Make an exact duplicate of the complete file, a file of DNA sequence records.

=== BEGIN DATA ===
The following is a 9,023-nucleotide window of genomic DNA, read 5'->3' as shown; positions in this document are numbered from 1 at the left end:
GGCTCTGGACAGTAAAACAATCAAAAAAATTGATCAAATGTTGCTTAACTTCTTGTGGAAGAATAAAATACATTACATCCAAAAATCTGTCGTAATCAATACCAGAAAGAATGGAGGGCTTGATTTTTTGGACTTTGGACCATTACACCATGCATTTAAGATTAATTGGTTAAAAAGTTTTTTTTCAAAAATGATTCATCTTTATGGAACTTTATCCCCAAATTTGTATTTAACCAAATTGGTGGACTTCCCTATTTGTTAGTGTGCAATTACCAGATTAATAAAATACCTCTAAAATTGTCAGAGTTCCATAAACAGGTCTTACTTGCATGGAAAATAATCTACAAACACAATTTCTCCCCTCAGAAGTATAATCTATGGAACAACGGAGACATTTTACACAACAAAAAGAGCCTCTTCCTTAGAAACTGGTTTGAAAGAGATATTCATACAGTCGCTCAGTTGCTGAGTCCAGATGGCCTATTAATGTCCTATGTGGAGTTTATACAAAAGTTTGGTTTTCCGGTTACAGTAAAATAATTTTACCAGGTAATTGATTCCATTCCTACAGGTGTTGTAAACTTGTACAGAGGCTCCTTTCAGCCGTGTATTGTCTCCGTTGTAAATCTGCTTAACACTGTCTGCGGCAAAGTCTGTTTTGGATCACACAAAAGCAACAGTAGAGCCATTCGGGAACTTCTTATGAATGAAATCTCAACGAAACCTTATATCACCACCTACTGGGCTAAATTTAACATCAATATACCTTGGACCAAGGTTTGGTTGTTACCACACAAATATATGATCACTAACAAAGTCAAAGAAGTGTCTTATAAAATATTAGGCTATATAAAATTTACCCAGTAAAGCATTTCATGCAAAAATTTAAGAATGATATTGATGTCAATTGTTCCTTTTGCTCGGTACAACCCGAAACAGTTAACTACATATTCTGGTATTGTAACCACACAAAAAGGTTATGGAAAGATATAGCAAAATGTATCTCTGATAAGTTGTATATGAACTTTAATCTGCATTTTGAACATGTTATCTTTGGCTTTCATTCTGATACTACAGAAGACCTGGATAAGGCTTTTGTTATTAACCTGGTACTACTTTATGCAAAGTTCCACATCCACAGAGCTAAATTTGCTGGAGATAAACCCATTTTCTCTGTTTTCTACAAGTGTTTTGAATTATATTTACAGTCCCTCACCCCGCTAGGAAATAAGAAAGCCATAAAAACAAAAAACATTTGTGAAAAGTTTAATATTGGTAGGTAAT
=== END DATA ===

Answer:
The following is a 9,023-nucleotide window of genomic DNA, read 5'->3' as shown; positions in this document are numbered from 1 at the left end:
GGCTCTGGACAGTAAAACAATCAAAAAAATTGATCAAATGTTGCTTAACTTCTTGTGGAAGAATAAAATACATTACATCCAAAAATCTGTCGTAATCAATACCAGAAAGAATGGAGGGCTTGATTTTTTGGACTTTGGACCATTACACCATGCATTTAAGATTAATTGGTTAAAAAGTTTTTTTTCAAAAATGATTCATCTTTATGGAACTTTATCCCCAAATTTGTATTTAACCAAATTGGTGGACTTCCCTATTTGTTAGTGTGCAATTACCAGATTAATAAAATACCTCTAAAATTGTCAGAGTTCCATAAACAGGTCTTACTTGCATGGAAAATAATCTACAAACACAATTTCTCCCCTCAGAAGTATAATCTATGGAACAACGGAGACATTTTACACAACAAAAAGAGCCTCTTCCTTAGAAACTGGTTTGAAAGAGATATTCATACAGTCGCTCAGTTGCTGAGTCCAGATGGCCTATTAATGTCCTATGTGGAGTTTATACAAAAGTTTGGTTTTCCGGTTACAGTAAAATAATTTTACCAGGTAATTGATTCCATTCCTACAGGTGTTGTAAACTTGTACAGAGGCTCCTTTCAGCCGTGTATTGTCTCCGTTGTAAATCTGCTTAACACTGTCTGCGGCAAAGTCTGTTTTGGATCACACAAAAGCAACAGTAGAGCCATTCGGGAACTTCTTATGAATGAAATCTCAACGAAACCTTATATCACCACCTACTGGGCTAAATTTAACATCAATATACCTTGGACCAAGGTTTGGTTGTTACCACACAAATATATGATCACTAACAAAGTCAAAGAAGTGTCTTATAAAATATTAGGCTATATAAAATTTACCCAGTAAAGCATTTCATGCAAAAATTTAAGAATGATATTGATGTCAATTGTTCCTTTTGCTCGGTACAACCCGAAACAGTTAACTACATATTCTGGTATTGTAACCACACAAAAAGGTTATGGAAAGATATAGCAAAATGTATCTCTGATAAGTTGTATATGAACTTTAATCTGCATTTTGAACATGTTATCTTTGGCTTTCATTCTGATACTACAGAAGACCTGGATAAGGCTTTTGTTATTAACCTGGTACTACTTTATGCAAAGTTCCACATCCACAGAGCTAAATTTGCTGGAGATAAACCCATTTTCTCTGTTTTCTACAAGTGTTTTGAATTATATTTACAGTCCCTCACCCCGCTAGGAAATAAGAAAGCCATAAAAACAAAAAACATTTGTGAAAAGTTTAATATTGGTAGGTAAT